Time Sight, by Lynne Jonell

Time Sight, by Lynne Jonell, is a book that was published last week (Henry Holt, May 14, 2019), but it has very much the feel of classic British time travel from last century (which I love).  It's the story of two American boys, 12-year-old Will Menzies and his little brother Jamie, quickly packed off to relations in Scotland (mother taken hostage while on a medical relief mission, father flying out to try to do something to free her).  Their relations are the caretakers of the old castle of the Menzies family, and in the land of his ancestors, time starts to pull on Will, and his gift of time sight emerges.

Will can focus his minds vision in such a way that it makes windows to different times, through which people and things can pass.  And so Will, Jamie, and their cousin Nan become embroiled in wild and often violent adventures from the ancient past to the middle ages.  "Time hearing" is another gift that their family has, that softens the language barrier.  Not all the time travel is them going back to the past; one adventure involves a Pictish warrior girl coming back to our time, and almost braining a reenactor critical of her authenticity.

The first adventure takes the kids back to the middle ages, where little brother Jamie gets mistaken for the lord's nephew, and taken to life with him.   Will hasn't acquired the skill to fine tune his time windows yet, and so the window he opens to find him takes him to a year later in the past, when Jamie has grown to be at home in the castle, and barely remembers his real life, and has no desire to go home.  I've always been very moved by this emotional complication for time traveling children, and this was no exception.

Will is a great protagonist, realistically sick with worry over his mother and his loss of his little to brother to the past, and then burdened with other responsibilities to the past and the present, but facing those burdens bravely, because there's no other choice.  The rich tapestry of the Scottish landscape and its inhabitants is engrossing, and though there's no time to spare to fully characterize many of the people met in the past, there's enough to them to make it believable that they have lives of their own.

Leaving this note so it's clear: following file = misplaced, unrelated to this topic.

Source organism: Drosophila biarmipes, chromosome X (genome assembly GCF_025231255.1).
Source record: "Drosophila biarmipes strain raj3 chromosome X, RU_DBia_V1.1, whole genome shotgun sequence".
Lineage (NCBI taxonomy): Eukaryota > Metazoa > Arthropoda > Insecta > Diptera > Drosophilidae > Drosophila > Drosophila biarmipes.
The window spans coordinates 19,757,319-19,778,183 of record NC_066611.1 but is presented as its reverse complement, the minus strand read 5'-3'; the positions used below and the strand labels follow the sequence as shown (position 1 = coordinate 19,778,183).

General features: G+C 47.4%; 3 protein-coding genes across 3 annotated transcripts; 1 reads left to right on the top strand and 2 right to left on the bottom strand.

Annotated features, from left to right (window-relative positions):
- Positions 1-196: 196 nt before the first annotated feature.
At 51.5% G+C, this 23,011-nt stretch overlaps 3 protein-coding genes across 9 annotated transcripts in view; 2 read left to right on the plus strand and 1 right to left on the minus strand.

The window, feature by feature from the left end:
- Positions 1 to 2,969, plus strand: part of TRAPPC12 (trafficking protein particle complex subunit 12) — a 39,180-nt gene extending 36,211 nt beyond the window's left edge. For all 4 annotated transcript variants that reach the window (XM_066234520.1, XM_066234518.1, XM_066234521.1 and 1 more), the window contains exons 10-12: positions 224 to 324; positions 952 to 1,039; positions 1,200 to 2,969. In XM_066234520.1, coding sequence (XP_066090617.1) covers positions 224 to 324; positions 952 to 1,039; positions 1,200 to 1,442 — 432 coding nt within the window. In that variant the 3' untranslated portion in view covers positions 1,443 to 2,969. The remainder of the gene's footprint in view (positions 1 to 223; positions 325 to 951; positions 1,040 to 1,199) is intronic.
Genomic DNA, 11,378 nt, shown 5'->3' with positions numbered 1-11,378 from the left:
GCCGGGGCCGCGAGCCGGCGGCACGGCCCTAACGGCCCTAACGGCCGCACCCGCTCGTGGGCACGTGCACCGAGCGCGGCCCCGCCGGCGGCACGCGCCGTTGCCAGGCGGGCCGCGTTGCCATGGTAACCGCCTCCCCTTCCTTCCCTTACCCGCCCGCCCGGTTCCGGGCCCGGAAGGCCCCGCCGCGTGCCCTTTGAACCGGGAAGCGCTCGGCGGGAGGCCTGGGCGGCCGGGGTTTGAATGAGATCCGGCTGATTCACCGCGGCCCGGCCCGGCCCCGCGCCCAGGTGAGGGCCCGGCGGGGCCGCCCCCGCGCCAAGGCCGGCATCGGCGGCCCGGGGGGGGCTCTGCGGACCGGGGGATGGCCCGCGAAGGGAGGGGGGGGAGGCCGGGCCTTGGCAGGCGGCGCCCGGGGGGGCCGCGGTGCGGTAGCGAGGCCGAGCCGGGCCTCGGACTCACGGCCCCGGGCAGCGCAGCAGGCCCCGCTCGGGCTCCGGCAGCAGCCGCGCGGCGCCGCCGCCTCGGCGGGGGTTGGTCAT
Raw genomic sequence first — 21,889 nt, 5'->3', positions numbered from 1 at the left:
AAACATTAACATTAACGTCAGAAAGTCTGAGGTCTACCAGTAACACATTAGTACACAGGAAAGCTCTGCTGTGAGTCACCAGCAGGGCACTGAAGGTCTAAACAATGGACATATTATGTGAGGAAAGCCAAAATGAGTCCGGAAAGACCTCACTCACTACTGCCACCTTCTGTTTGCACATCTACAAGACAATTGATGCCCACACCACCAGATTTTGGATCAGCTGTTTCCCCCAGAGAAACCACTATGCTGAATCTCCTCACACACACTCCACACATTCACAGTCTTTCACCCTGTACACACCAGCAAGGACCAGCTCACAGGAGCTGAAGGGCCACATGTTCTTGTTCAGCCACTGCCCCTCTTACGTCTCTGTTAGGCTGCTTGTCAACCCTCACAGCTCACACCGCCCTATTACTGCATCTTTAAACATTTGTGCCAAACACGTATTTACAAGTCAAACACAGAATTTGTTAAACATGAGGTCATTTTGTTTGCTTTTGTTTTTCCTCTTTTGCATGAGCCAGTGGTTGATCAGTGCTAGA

As Will grows more and more tired from his journeys into the past, full of violence that he can't stop, he takes comfort from the one actual place of peace along the timeline--visits with an old monk.  His conversations with the monk lead him to take comfort in the belief that each person can contribute to the light shining against the darkness of the world, and though this philosophy isn't very subtly delivered to the reader, it's a darn good one nonetheless.

Sometimes I wish I could give books to my child self, and indeed that self would have enjoyed this one lots.  But what I'd actually like, in this case, would be to have had a chance to give me in the present the chance to read as if I were my child self  during the summer I was ten (no job, food supplied on demand, no kids to make demands, etc.; in short, no pressures to do anything but enjoy the reading).*   Despite not being in that happy prelapsarian state of grace, I enjoyed it and was moved by it.  I imagine that surely there are young romantic (in the pure sense of the word) history-loving readers like I was still out there, and if indeed there are, I hope they find this book!

My one reservation is that there is rather a lot of adventure packed into one book, making the book rather long; if given the choice, I'd have split it into two or three volumes.

I'm happy to see Kirkus liked it too; here's their starred review.

disclaimer: review copy received from the publisher

*thinking back, however, the summer I was ten was the summer my little sister kept begging me to play monopoly over and over with her, which was annoying when I was trying to read and which just goes to show that uninterrupted sybaritic reading perfection can't actually be found in this imperfect world.


  1. I have that exact thought with certain books, Charlotte. "Oh, my 10 year old self would have LOVED this one". I had a bit of uninterrupted reading time this weekend when my husband and daughter went camping, but they had to come home early due to weather. Sad for all.

  2. Even the cover has a lovely old-fashioned feel to it!

  3. Oh, yes, wouldn't it be wonderful to be our child reading selves again?! I can get a bit of that feeling when I read nostalgic books like this one. (Maybe I should read Children of Green Knowe again ...)


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